Wednesday - Sky threatening, with frequent gusts of wind and rain. In the evening the wind rises, and by nine o'clock has increased to a perfect hurricane, a regular Nor'wester. Half the tents in the regiment were blown down or torn in shreds before morning, and no signs of the storm abating.

Thursday - Was spent by all trying to keep warm. Those whose houses are down creep under the fallen canvass, to shiver and shake till the wind goes down, so they can rig them. Storm rather increasing.

Friday - New Year's Day. The wind too high to cook; great difficulty making coffee for breakfast. Dinner; feast on hard-tack without coffee. Last night was the coldest of the season; ice froze three inches thick in kettles left out. First ice we have seen this season. The wind goes down this evening.

Saturday - Drizzling rain all day.

Sunday - Drizzling in the morning, but about noon the sun came out and fog raises somewhat.

Monday - Today the same old drizzle reigns supreme. The wind is shifting to the north-west, with a fair prospect of blowing big-guns again before morning. I look for a disagreeable night. Below I send you a copy of Gov. Tod's letter to Major Mills, acknowledging the receipt of our old flag.

The State of Ohio, Executive Department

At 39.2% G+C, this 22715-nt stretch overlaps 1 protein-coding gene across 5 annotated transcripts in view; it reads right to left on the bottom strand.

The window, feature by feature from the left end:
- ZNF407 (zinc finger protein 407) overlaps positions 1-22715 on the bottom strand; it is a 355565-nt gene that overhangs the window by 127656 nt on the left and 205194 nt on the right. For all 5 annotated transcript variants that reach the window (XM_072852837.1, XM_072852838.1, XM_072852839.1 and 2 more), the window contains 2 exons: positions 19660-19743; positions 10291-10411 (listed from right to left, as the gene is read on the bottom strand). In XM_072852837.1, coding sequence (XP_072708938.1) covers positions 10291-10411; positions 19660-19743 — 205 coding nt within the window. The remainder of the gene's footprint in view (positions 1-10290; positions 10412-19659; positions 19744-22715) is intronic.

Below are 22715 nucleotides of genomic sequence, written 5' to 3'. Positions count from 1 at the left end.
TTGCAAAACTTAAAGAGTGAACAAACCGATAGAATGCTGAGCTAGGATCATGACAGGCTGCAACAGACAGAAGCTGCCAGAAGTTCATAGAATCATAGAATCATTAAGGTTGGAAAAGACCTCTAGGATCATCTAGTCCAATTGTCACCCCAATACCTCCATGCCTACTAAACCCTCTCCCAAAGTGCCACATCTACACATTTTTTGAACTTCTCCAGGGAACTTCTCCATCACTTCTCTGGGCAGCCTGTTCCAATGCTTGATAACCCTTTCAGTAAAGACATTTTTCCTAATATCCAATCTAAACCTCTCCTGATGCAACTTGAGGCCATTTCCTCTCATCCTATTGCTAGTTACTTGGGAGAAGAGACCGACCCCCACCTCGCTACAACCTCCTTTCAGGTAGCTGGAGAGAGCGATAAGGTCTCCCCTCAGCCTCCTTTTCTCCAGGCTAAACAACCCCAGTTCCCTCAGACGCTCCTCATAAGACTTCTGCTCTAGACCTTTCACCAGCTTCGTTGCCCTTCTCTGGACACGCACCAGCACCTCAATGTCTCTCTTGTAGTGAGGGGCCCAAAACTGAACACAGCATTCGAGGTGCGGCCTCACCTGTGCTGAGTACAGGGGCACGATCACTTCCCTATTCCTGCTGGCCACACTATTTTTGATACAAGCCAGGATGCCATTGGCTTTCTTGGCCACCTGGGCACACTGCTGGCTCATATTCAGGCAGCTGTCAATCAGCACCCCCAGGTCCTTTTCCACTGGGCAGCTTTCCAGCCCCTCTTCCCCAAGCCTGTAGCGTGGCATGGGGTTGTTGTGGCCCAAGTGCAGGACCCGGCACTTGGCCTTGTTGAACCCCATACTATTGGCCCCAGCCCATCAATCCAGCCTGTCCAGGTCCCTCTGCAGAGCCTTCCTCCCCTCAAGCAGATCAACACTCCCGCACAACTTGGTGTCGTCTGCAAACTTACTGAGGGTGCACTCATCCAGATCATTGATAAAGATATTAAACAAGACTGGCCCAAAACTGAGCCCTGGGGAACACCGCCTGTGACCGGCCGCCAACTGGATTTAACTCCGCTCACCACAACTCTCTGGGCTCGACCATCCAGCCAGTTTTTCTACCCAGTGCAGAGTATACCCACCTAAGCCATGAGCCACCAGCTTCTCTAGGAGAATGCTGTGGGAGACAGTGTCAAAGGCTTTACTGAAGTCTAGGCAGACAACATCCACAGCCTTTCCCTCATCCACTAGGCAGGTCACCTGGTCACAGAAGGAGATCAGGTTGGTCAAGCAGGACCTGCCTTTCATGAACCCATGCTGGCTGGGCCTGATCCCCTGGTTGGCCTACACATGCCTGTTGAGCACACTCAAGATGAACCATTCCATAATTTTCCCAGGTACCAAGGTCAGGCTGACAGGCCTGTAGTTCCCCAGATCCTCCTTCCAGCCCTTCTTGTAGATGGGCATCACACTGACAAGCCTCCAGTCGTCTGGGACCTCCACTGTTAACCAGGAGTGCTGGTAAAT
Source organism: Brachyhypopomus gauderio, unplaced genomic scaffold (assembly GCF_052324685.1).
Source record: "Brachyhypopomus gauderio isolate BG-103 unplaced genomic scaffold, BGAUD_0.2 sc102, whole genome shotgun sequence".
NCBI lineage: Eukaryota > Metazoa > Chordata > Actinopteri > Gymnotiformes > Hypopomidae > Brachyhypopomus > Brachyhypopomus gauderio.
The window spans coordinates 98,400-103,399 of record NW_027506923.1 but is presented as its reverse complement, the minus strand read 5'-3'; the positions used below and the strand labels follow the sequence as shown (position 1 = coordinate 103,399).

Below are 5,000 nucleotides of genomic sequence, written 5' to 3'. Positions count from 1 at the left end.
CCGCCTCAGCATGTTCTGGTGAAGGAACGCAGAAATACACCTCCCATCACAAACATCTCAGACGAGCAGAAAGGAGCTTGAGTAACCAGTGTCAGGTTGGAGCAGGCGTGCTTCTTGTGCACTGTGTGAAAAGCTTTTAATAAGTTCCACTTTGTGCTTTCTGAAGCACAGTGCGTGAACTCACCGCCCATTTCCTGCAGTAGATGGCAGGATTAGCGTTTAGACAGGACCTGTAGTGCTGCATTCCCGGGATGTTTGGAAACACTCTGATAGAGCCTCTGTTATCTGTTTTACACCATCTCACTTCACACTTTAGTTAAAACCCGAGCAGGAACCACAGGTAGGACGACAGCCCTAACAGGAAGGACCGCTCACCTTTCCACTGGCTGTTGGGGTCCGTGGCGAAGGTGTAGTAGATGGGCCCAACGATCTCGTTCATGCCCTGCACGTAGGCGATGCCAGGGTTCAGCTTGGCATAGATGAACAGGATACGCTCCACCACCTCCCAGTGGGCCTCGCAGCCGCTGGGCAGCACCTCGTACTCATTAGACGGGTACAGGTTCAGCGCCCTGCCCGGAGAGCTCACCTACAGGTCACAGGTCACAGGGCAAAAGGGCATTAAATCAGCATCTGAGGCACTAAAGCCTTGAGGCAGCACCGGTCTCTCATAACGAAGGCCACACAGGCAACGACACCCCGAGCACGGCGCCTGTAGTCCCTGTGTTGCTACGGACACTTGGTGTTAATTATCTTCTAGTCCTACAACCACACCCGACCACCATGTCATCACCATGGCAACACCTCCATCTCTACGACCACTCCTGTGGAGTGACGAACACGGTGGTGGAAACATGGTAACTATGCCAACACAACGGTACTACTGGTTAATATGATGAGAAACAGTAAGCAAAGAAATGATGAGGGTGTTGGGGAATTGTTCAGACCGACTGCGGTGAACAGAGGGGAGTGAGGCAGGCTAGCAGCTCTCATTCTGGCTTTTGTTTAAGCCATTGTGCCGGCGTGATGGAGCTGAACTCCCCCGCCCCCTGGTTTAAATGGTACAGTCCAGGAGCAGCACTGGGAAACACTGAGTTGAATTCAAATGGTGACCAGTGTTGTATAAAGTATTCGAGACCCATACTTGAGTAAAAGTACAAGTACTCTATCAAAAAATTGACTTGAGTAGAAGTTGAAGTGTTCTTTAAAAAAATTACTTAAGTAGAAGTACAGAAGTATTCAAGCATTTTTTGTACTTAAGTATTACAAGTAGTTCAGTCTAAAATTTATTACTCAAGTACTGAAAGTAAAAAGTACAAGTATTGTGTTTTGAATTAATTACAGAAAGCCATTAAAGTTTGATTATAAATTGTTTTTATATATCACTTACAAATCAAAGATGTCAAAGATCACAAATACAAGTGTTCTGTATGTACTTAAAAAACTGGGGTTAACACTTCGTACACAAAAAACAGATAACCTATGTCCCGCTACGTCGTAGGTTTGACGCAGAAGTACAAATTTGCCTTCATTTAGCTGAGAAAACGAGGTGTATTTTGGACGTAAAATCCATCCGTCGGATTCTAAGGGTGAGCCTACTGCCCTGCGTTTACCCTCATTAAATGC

Columbus, November 30, 1863
Major Milton Mills, 16th O.V.I., Berwick, La.:

Dear Major:

Your letter of the 2nd ult., accompanying the battle torn colors of the noble 16th Ohio, and giving its history, with the several battles through which it has been safely and bravely borne by your gallant command, reached me sometime since. At the first leisure I take great pleasure in thanking you and your gallant boys, in the name of Ohio, for this honorable testimonial of their heroic patriotism and great perseverance in the holy cause of our country. This brave old flag, with your letter attached, shall be placed in the room provided in our State House, as a proud memento of the enduring valor and great services of the glorious 16th. Please convey to your brave command my profound respect and admiration. May God grant their continued success and safe return to their friends.

Yours truly,
David Tod, Governor.